-Camelia Gehrke, Director, Advertiser Development, San Francisco, CA
"I purchased a Tesla last year and we also installed solar in our home."
-Ashley Hardy, Sr. Account Manager, Santa Barbara, CA
"I've been using reusable straws at home, at work and while traveling! Next, I'm going to make an effort to create and throw away less trash."
-Ali Davis, Marketing Manager, Events, Chicago, IL
"LA is full of traffic, cars, and smog. I do my part by riding e-scooters and bikes to get to and from work. I also have a weekly subscription to Imperfect Produce, which aims to reduce billions of pounds of wasted produce every year."
-Ryan Burkley, Growth Manager, Publisher Development, Westwood, Los Angeles
"The biggest thing I've done is given up red meat. I have also been making an effort to reduce plastic by making simple swaps to alternatives. Things like: bamboo toothbrushes instead of plastic (plastic toothbrushes are as bad as straws), taking my reusable bag and water bottle everywhere I go (no bottled water or a "cup for water" when out), bringing my own reusable to-go containers and collapsible coffee cup (love this thing) with me to restaurants, and trading out the plastic sponges I had been using for a sustainable brush. I've also been relying heavily on the farmer's market, bulk bins, and my own produce bags to cut down on plastic food waste (the hardest part)."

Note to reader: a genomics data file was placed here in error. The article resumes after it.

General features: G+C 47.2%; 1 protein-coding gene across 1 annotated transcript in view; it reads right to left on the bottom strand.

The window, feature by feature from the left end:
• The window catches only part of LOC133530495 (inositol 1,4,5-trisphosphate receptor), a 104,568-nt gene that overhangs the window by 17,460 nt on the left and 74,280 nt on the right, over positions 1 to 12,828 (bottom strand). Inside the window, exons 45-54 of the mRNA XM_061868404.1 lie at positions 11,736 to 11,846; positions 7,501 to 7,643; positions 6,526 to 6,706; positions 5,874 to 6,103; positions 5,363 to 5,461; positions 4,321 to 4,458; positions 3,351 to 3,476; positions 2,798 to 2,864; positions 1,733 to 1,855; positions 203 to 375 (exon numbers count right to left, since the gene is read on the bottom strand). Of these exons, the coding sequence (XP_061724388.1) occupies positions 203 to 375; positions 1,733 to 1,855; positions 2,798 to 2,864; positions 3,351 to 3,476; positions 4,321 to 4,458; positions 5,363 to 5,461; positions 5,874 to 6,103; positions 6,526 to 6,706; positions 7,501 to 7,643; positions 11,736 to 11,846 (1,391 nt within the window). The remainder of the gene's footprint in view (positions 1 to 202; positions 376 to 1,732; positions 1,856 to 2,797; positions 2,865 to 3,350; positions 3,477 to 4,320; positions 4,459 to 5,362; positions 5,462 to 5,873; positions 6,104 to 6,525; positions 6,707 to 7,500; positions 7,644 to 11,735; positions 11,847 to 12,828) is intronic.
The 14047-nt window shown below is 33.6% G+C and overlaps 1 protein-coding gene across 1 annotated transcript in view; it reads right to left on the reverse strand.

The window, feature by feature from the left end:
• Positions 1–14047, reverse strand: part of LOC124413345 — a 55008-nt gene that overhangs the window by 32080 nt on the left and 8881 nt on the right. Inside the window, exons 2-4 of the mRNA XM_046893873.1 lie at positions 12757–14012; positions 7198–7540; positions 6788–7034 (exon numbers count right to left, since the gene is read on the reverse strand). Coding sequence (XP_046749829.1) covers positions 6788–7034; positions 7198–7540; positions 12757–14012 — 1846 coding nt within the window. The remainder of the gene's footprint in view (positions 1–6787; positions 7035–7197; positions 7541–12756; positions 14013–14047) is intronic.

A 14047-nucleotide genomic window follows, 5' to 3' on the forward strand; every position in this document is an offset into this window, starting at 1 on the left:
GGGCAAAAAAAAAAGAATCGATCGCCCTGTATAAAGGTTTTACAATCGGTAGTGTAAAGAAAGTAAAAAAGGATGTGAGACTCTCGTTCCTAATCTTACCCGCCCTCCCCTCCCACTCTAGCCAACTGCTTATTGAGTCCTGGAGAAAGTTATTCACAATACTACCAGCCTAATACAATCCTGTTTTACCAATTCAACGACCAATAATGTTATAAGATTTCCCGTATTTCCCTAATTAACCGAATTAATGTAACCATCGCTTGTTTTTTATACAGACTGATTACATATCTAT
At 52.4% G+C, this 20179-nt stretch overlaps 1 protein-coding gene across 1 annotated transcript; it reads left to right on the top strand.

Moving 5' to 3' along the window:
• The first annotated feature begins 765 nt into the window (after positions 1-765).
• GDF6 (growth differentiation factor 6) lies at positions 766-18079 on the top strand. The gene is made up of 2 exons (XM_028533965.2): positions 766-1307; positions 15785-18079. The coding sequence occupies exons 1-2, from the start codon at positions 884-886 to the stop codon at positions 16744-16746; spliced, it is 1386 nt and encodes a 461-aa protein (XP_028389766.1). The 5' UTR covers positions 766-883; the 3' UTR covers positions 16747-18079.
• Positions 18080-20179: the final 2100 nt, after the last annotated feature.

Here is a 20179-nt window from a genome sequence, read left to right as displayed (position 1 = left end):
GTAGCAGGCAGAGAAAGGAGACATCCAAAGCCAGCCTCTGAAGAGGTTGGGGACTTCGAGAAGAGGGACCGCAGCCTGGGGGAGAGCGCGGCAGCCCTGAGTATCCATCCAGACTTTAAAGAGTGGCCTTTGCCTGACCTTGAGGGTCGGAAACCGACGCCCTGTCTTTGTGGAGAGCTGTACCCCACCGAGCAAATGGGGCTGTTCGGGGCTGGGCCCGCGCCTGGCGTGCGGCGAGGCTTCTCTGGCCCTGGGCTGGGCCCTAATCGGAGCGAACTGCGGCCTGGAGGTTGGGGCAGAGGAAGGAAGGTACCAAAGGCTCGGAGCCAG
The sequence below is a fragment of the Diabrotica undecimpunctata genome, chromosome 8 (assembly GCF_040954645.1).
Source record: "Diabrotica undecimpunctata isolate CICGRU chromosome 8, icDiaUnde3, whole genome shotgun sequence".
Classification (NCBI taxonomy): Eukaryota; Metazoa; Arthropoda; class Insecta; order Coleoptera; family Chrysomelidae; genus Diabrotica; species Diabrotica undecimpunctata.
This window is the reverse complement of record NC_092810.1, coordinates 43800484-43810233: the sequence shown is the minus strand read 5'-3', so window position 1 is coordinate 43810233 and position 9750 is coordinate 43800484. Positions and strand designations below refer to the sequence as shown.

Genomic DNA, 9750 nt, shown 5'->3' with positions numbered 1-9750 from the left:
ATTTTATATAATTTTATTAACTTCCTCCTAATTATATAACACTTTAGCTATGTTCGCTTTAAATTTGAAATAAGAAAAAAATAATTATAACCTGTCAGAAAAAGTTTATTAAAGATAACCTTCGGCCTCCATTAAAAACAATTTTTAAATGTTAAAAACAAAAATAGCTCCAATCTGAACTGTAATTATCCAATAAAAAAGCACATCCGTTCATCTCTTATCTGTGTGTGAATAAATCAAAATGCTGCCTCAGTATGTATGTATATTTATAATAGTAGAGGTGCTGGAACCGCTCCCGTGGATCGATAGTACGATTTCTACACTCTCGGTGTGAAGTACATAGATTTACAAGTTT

-Zoe Pedziwiatr, Assoc. Content Marketing Manager, Santa Barbara, CA
"A few years back I made switch to bringing my own bags. Not just to the grocery store, but when shopping at any store I try to avoid leaving the store with their bags and instead use (and reuse) my own."
-Heather Pilat, VP Finance, Westborough, MA
"As a family, we choose to eat at restaurants that have an active recycling program and which offer compostable or recyclable take-out containers. We thank them for making the choice to 'go green' by supporting them with our business. When we encounter a business that still uses Styrofoam we always ask them to consider alternative packaging. Speaking up at your local restaurants and shops about their packaging decisions makes a difference! "
-Sandrine Thompson, Strategic Insights Director, Santa Barbara, CA
"We added solar panels to the roof of our house and drive an all electric car. We generate more power back to the grid than we use at home. Don't forget the new "R" word: Refuse, Reduce, Reuse, Recycle! Especially when it comes to plastic."
-Hayley Silver, VP, Corp Dev, Los Angeles CA
"I think as much as it is an inconvenience for South Africans, load shedding has taught us how to save on electricity usage. Many are now looking to invest in solar energy (myself included). In addition, the various droughts--especially the major Cape Town drought--has brought about a domino effect with companies as they now store JoJo water tanks and have procedures for 'water and powerless' scenarios."
-Charanee Marimuthu, Account Executive, Durban, South Africa
"We recently donated 14 bags of textiles to be recycled through our local school system. As a community, we kept over 9 tons out of landfills!"
-Audra Murray, Associate Account Manager, Westborough, MA